Cyber Security

New Zorab Ransomware Lurks Behind a Fake STOP Djvu Decryptor

A phony decryptor for the infamous STOP Djvu ransomware has been double-corrupting data. Security researcher Michael Gillespie warns that an on-going malware campaign uses false promises for free file decryption to spread a new ransomware threat known as Zorab.

STOP Djvu Ransomware is Used as a Bait

Despite having a higher infection rate than the infamous Maze, NetWalker, and REvil ransomware combined, STOP Djvu ransomware is rarely reported by the news outlets. This is because, unlike the other threats, STOP Djvu doesn't target high-profile targets but focuses on regular PC users.

Since it was first discovered in December 2018, STOP Djvu ransomware has been infecting victims non-stop, with 2019 being its most active year. With the threat of having 160 variants and over 116,000 confirmed victims, it comes as no surprise that the criminals behind Zorab chose this specific ransomware as bait for their malware campaign. Furthermore, STOP Djvu is usually spread via pirated content, such as cracked software. Most of its victims are unlikely to be able to afford the $500 ransom and, therefore, often look for a decryption solution online, leading them into becoming prey for Zorab.

False promises for free Stop Djvu ransomware decryption lure the unsuspecting users in yet another trap, infecting them with Zorab ransomware, which worsens their situation even further by adding an additional layer of encryption over their already locked files data.

How Zorab Ransomware Encrypts Data

When STOP Djvu victims attempt a free file-recovery with the phony decryptor, they will be presented with software that, much like a legitimate tool, asks them to enter their ID and the ransomware extension. The victims will also be offered to scan their devices. However, if they click on the "Start Scan" button, an executable called "crab.exe" will be extracted into the %Temp% folder.

Figure 1: Fake Decryptor

This is a screenshot of phony decryptor, which asks the user to enter an ID and file extension. Source: Michael Gillespie via Twitter.

Crab.exe is the payload of Zporab ransomware, which will encrypt the user-generated data with the strong AES-256 encryption algorithm. The threat will add the .ZDB extension at the end of the encrypted files. Additionally, it will drop a ransom note in each folder that contains corrupted files.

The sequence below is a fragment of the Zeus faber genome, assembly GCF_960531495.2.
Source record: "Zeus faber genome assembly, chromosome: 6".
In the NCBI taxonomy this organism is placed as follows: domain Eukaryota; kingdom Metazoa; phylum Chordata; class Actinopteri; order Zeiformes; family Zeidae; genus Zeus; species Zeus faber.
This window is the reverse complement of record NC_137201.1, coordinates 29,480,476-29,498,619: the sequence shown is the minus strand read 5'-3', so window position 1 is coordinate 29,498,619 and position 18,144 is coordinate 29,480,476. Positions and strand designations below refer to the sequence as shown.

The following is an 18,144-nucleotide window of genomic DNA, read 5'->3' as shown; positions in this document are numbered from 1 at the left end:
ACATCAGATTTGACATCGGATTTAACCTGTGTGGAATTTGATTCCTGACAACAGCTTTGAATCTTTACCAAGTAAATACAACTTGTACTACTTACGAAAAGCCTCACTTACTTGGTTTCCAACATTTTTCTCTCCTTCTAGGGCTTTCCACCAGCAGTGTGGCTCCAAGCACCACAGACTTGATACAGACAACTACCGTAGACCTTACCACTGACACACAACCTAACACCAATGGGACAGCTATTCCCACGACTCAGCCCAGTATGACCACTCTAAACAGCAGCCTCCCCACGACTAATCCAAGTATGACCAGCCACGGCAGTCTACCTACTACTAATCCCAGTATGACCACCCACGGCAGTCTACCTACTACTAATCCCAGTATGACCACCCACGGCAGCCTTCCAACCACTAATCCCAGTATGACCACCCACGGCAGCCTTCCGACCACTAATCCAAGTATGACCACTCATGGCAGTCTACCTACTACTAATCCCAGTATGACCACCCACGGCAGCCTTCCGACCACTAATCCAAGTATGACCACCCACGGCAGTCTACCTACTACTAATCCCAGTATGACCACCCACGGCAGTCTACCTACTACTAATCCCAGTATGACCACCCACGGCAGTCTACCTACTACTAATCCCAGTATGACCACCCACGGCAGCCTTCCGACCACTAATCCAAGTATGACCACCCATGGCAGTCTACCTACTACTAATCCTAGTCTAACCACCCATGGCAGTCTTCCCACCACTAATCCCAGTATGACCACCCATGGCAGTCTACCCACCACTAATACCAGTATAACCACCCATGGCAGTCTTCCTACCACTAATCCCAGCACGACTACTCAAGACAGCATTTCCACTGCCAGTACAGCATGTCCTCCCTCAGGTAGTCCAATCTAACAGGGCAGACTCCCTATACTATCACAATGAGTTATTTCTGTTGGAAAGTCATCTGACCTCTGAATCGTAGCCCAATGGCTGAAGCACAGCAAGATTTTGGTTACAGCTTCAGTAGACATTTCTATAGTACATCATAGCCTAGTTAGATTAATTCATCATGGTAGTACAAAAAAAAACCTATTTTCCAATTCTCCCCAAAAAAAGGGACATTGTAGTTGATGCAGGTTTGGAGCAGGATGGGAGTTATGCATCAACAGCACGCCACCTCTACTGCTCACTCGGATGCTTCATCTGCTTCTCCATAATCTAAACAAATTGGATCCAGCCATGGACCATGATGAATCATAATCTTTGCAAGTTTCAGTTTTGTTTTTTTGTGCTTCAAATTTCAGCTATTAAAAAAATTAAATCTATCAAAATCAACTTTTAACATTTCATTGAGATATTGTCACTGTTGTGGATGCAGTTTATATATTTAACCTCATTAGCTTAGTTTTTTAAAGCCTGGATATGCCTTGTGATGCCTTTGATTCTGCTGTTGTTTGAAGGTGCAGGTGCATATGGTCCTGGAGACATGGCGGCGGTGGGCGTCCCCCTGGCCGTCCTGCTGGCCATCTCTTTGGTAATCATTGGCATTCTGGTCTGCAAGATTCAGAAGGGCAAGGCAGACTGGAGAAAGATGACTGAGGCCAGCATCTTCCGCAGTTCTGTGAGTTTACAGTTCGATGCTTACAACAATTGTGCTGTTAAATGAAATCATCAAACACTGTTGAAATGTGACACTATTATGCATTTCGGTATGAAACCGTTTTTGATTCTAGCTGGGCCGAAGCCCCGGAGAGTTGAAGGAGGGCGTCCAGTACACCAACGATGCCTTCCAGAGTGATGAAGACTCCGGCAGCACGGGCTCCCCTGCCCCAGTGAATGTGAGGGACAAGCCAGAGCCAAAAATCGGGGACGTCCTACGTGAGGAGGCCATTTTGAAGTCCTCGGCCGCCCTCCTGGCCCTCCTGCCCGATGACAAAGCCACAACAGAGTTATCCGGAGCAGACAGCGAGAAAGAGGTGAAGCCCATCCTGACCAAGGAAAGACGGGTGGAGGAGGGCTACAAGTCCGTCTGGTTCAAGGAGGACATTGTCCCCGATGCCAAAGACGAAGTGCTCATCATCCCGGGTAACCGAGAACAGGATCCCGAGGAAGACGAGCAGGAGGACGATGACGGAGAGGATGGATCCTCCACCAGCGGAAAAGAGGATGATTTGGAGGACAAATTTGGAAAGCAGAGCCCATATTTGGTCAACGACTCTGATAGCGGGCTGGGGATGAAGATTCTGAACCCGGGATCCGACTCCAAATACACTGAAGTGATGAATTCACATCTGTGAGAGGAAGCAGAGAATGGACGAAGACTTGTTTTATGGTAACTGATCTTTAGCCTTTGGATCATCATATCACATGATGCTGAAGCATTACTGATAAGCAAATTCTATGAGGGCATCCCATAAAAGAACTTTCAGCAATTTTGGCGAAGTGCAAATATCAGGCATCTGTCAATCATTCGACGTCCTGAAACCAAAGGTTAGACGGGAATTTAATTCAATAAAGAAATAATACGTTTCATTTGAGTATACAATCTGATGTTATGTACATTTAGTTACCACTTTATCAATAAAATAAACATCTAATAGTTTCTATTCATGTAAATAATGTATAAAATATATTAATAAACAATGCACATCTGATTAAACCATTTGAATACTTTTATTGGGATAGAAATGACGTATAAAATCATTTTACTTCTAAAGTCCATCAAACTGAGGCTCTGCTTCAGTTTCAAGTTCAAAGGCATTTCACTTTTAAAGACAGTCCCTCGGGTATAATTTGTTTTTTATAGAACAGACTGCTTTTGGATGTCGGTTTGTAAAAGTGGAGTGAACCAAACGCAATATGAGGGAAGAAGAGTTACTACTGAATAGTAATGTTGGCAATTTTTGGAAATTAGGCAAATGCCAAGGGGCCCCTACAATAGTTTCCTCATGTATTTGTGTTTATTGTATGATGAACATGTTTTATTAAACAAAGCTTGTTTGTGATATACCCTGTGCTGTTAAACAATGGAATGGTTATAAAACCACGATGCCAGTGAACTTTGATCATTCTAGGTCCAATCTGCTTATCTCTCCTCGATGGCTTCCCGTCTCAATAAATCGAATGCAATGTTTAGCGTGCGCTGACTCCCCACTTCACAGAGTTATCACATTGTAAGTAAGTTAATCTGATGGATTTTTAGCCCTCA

Zorab's ransom note is a simple text file called "--DECRYPT--ZORAB.txt.ZRB." It contains a brief explanation of the victim's dire situation and lists instructions on how the threat operators can be contacted.

Ransom Note

+-= ZORAB =-+—

Attention! Attention! Attention!

Your documents, photos, databases and other important files are encrypted and have the extension: .ZRB

Don't worry, you can return all your files!

The only method of recovering files is to purchase decrypt tool and unique key for you.

This software will decrypt all your encrypted files.

if you want to decrypt your files The only method of recovering files is to purchase decrypt tool

This tool will decrypt all your encrypted files. To get this software you need write on our e-mail: zorab28@protonmail.com

What guarantees do we give to you?

Its just a business. We absolutely do not care about you and your deals, except getting benefits.

You can send 2 your encrypted file from your PC and we decrypt it for free.

+--Warning--+

DONT try to change files by yourself, DONT use any third party software for restoring your data Your personal id: [XXXXX]

Source: Emisoft

The ransom note is very generic, containing standard information and set phrases that almost all ransomware operators use. Even the warning at the end of the note is very common, used to scare the victims that only software developed by the criminals can recover the encrypted data, which is definitely not the case.

To Pay or Not to Pay?

The criminals behind Zorab ransomware don't list a standard decryption price. Instead, they engage the victim in negotiations. Additionally, they promise to decrypt one file for free as proof that they are able to hold their end of the deal. However, there is no guarantee that they will follow through.

Security experts advise the victims not to contact the ransomware operators because such activities are unlikely to have a positive outcome. Cybercriminals are usually experienced manipulators who use social engineering techniques to trick their victims into unwanted actions. Not to mention that paying the ransom is no guarantee of successful file decryption.

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